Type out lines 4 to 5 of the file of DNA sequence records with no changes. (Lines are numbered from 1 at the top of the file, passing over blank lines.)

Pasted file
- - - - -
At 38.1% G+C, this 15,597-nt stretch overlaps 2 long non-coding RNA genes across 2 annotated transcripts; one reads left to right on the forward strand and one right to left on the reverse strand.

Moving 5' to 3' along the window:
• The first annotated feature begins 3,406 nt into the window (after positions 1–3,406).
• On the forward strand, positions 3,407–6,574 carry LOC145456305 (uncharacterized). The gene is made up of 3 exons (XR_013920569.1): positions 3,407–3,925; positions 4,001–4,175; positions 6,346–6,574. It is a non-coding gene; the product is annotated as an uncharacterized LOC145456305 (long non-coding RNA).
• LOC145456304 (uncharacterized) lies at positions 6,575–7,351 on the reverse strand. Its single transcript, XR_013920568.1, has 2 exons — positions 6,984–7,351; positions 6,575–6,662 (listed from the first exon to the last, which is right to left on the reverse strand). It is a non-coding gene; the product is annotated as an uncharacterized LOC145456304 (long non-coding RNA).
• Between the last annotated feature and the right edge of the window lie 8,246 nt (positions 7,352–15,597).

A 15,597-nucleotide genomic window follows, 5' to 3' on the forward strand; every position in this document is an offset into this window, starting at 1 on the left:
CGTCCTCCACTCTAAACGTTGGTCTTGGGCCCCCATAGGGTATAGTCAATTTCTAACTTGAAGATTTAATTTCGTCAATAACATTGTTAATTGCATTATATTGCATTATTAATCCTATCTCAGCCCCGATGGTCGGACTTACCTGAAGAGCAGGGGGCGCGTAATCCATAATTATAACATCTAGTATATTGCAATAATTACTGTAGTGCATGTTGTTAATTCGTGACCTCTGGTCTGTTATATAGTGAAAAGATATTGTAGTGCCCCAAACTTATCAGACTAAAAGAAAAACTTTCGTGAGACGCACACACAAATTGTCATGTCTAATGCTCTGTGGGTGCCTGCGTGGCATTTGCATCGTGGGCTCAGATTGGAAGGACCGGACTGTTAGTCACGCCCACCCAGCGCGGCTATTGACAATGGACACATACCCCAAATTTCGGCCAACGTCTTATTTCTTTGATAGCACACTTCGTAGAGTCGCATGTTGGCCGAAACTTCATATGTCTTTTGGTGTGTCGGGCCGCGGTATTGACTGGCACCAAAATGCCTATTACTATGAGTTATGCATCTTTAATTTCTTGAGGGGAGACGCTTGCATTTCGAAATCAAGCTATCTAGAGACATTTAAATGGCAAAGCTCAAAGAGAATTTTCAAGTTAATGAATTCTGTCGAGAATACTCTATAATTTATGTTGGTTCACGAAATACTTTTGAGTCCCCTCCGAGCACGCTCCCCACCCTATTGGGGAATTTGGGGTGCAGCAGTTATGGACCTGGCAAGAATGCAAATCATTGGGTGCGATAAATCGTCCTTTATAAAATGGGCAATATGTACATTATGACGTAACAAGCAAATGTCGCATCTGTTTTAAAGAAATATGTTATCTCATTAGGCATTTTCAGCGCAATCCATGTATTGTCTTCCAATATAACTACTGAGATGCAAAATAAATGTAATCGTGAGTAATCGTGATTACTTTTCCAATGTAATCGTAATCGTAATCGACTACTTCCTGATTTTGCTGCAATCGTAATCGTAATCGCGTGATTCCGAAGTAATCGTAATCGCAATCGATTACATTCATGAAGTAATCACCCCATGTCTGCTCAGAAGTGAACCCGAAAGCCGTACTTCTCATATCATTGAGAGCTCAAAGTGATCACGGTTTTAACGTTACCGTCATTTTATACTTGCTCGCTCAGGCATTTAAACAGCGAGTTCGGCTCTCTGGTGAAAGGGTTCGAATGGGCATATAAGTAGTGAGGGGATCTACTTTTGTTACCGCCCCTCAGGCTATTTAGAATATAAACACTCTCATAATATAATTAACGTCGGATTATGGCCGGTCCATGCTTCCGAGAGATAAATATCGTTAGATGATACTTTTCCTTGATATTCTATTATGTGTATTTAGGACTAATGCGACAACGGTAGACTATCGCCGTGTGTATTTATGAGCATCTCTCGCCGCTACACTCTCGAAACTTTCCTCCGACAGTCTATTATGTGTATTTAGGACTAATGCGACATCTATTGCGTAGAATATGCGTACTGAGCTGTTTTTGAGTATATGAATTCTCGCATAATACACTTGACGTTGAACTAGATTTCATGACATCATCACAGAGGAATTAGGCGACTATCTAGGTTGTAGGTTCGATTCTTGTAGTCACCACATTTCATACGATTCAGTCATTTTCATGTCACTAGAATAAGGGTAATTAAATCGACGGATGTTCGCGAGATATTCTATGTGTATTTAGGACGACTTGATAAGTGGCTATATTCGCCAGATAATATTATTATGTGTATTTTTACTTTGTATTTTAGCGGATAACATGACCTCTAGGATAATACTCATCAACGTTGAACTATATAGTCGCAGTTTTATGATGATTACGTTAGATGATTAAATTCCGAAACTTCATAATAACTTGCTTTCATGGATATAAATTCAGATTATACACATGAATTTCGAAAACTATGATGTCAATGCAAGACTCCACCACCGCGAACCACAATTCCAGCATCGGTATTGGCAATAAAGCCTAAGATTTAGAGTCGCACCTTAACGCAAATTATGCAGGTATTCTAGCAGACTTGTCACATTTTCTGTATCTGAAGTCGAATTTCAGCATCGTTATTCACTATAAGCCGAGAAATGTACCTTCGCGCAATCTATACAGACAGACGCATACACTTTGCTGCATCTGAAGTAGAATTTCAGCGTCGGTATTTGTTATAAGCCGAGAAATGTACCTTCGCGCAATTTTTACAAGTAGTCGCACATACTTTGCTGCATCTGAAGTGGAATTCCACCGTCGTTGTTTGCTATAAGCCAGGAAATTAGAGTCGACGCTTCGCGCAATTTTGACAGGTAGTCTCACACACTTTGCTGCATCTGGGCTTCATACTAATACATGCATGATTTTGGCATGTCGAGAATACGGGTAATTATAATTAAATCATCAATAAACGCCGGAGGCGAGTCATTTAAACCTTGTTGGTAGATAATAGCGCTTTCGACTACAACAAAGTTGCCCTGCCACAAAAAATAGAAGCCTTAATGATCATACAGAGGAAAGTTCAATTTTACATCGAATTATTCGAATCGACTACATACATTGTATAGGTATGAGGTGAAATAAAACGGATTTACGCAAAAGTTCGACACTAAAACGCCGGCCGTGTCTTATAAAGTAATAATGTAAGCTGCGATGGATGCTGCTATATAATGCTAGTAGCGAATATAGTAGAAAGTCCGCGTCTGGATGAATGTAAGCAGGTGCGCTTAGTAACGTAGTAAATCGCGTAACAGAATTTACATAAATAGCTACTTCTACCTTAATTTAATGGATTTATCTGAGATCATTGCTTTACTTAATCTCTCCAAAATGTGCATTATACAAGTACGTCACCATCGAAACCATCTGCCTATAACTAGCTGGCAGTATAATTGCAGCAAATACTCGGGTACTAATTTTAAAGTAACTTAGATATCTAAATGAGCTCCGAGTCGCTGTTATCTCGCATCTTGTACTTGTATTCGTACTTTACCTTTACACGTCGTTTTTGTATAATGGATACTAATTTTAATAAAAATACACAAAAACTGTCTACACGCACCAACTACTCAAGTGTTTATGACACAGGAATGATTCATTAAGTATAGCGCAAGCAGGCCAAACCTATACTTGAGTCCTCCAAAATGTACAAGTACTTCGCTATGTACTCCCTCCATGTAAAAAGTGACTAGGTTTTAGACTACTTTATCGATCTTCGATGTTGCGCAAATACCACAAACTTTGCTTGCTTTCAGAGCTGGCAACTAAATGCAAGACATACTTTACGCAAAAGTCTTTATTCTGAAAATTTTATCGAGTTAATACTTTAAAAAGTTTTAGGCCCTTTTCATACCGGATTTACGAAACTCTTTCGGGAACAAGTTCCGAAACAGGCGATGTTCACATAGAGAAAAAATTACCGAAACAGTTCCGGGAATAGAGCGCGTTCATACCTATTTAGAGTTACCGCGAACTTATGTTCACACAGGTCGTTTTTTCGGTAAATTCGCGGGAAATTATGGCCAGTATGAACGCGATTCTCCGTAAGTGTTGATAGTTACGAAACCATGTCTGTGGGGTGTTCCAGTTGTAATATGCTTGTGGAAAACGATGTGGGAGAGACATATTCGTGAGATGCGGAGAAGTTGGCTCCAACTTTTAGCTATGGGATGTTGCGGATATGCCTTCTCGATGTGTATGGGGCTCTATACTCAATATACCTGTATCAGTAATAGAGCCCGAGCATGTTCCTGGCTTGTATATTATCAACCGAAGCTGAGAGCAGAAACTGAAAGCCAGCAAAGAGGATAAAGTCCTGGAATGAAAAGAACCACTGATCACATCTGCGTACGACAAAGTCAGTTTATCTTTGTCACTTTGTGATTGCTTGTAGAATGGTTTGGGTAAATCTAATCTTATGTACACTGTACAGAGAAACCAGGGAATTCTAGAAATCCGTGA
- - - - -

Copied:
• On the forward strand, positions 3,407–6,574 carry LOC145456305 (uncharacterized). The gene is made up of 3 exons (XR_013920569.1): positions 3,407–3,925; positions 4,001–4,175; positions 6,346–6,574. It is a non-coding gene; the product is annotated as an uncharacterized LOC145456305 (long non-coding RNA).
• LOC145456304 (uncharacterized) lies at positions 6,575–7,351 on the reverse strand. Its single transcript, XR_013920568.1, has 2 exons — positions 6,984–7,351; positions 6,575–6,662 (listed from the first exon to the last, which is right to left on the reverse strand). It is a non-coding gene; the product is annotated as an uncharacterized LOC145456304 (long non-coding RNA).